I remember being in France one summer years ago. I wandered down to a dock in the little village where I was staying. Two gnarled fishermen were sitting on faded canvas and wooden chairs – smoking and watching the day. They had a big bucket between them. A wooden mallet lay on the dock. It seemed like a slow fish day. I sat down on the dock with a book to wile away some time.
All of a sudden there was great drama – one man tugged on his fishing pole. He had a catch. He reeled in the line and landed the fish. It was probably a foot long – it was sleek, silvery grey with a pale rose tinge around its gills. It was shimmering with water droplets. He took out the hook – threw the fish on the dock – then baited his line and threw it back into the water. He ignored the fish. It flopped helplessly on the wooden planks – it’s mouth working desperately. I asked the man in broken French why he didn’t kill it with the mallet. He just laughed. Then I asked him to please kill it. He laughed harder and said – “He’s just a fish – he doesn’t care”. I watched the fish die – I’ve never forgotten him. To this day I wish I’d had the courage to thrown him back into the lake.
Recent scientific discoveries have proven that fish do feel pain. A fish has a brain – a nervous system and a heart – a face and eyes. It makes sense that it would feel pain and fear. Perhaps not on the level that a human might – but does that matter?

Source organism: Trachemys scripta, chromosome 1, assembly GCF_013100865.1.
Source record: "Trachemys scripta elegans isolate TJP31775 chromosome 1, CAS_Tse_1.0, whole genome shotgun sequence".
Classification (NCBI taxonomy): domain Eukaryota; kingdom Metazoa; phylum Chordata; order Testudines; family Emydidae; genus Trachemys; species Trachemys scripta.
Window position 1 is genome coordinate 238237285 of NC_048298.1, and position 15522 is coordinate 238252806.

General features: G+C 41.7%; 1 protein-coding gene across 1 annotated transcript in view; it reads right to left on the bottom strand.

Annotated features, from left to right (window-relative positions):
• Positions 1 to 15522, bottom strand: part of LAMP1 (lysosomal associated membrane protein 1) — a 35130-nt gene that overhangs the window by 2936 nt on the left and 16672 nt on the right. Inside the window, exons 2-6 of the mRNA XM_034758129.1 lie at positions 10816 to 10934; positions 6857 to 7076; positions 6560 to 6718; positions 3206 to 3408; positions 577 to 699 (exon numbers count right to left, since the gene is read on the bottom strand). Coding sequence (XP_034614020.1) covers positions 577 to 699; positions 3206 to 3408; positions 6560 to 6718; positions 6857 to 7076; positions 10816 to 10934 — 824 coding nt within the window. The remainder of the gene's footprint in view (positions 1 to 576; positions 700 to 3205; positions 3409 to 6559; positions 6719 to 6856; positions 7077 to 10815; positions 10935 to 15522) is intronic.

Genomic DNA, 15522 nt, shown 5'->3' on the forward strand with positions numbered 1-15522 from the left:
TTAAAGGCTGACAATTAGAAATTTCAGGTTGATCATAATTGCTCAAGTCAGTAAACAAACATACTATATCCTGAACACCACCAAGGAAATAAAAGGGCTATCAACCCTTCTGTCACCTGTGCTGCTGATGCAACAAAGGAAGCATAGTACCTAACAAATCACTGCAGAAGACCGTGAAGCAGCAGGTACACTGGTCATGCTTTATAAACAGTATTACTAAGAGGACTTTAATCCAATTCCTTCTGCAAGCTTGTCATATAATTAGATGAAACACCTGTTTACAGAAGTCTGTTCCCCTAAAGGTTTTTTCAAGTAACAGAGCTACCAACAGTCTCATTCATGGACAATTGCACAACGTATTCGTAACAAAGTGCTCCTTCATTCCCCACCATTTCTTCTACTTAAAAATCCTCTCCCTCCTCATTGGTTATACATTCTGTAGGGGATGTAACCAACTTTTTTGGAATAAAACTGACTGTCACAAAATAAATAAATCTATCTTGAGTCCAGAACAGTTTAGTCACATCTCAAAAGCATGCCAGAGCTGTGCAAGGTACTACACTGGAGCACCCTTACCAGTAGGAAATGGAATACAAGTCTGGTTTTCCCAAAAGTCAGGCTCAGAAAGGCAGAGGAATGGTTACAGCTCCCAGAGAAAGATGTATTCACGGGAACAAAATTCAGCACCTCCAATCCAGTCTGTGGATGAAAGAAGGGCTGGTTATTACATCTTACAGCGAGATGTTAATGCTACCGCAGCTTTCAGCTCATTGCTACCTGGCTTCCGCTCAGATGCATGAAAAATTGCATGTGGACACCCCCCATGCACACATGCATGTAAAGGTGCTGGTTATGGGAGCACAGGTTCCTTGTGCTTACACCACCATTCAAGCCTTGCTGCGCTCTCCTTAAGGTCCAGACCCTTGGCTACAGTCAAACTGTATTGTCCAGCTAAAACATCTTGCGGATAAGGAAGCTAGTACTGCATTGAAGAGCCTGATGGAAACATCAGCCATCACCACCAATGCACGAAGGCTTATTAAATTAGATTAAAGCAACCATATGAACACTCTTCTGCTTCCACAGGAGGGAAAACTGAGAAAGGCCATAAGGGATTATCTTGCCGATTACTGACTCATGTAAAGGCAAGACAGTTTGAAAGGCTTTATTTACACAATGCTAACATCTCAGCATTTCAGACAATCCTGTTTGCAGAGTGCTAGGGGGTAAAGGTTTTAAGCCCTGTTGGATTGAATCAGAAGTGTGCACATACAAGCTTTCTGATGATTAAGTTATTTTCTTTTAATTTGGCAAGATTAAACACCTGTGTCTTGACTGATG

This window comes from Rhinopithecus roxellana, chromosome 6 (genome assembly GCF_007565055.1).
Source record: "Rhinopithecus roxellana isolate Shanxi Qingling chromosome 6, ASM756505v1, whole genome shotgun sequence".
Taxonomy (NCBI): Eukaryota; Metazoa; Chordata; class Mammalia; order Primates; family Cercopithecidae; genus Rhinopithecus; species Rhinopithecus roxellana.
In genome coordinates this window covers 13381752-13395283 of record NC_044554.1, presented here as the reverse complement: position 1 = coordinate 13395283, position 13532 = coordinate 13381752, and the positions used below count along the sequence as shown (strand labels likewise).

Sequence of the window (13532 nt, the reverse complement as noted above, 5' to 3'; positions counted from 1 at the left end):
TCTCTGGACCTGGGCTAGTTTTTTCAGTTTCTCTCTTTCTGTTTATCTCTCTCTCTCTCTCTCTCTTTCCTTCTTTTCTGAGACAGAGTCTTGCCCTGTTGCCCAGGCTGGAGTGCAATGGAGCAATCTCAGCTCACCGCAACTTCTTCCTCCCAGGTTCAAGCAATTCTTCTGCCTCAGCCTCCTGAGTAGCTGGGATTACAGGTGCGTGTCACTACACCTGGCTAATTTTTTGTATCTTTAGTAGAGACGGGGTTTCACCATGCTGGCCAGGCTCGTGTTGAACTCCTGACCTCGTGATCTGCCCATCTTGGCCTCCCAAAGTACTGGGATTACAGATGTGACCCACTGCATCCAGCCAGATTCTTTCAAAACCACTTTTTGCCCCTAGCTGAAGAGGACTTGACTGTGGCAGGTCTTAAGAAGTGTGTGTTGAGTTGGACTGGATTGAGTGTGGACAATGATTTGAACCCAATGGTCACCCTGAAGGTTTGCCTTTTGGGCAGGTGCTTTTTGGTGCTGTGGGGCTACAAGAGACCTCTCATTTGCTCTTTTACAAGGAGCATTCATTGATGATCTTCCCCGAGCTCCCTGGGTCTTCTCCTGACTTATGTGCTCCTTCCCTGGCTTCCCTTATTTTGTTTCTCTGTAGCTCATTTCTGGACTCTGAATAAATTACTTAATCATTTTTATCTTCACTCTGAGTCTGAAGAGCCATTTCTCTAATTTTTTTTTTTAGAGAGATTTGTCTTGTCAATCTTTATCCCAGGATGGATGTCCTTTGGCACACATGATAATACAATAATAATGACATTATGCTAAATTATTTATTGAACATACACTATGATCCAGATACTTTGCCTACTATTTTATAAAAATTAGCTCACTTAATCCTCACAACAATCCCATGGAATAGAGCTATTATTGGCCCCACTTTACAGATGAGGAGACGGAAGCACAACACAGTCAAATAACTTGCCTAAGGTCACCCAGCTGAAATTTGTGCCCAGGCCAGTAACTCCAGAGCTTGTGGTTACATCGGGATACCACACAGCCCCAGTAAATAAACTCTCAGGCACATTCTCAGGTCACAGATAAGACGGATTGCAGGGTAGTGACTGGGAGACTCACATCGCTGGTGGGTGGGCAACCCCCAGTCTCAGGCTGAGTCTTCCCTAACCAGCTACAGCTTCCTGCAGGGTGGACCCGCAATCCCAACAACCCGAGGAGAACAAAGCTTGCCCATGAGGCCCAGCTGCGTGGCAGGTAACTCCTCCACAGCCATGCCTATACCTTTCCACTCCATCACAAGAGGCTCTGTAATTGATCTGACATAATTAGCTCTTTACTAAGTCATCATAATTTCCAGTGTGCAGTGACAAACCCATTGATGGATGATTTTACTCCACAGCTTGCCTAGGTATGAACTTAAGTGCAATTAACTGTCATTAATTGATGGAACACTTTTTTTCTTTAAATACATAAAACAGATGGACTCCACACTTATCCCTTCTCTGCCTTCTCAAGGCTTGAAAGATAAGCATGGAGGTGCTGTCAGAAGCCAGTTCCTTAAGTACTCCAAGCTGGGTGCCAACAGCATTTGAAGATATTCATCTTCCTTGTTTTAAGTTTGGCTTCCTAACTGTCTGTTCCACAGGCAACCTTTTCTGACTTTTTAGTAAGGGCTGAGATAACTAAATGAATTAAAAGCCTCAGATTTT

How could this not be painful on some level?
Fish are another commodity – a profit centre – a source of food for humankind. This is just one more consideration when delving into the very compelx world of creature related issues, their lack of rights and their use and abuse by people.
Other huge issues are facing fish stocks and the fishing industry all over the world today!
Loss of habitat.
Cod are in trouble.
Tuna are in trouble.
The effects of underwater drilling.
Wild salmon numbers are decreasing.
Dwindling reproductive numbers.
Ocean, sea, lake and river pollution.
Fish with toxic levels of mercury in their bodies.
The affects of global warming on fish environments.
Some fish are being moved to the endangered lists world wide.
Massive drift and gill nest that catch and kill dolphins, sharks and small whales.
The creation of “Frankenfish” that may threaten the stocks of wild Atlantic and Pacific salmon.
Clearly the fishing industry is just another big business that has work to do on so many levels – their methodology, the effects on the environment of their fishing practices and their public image world wide.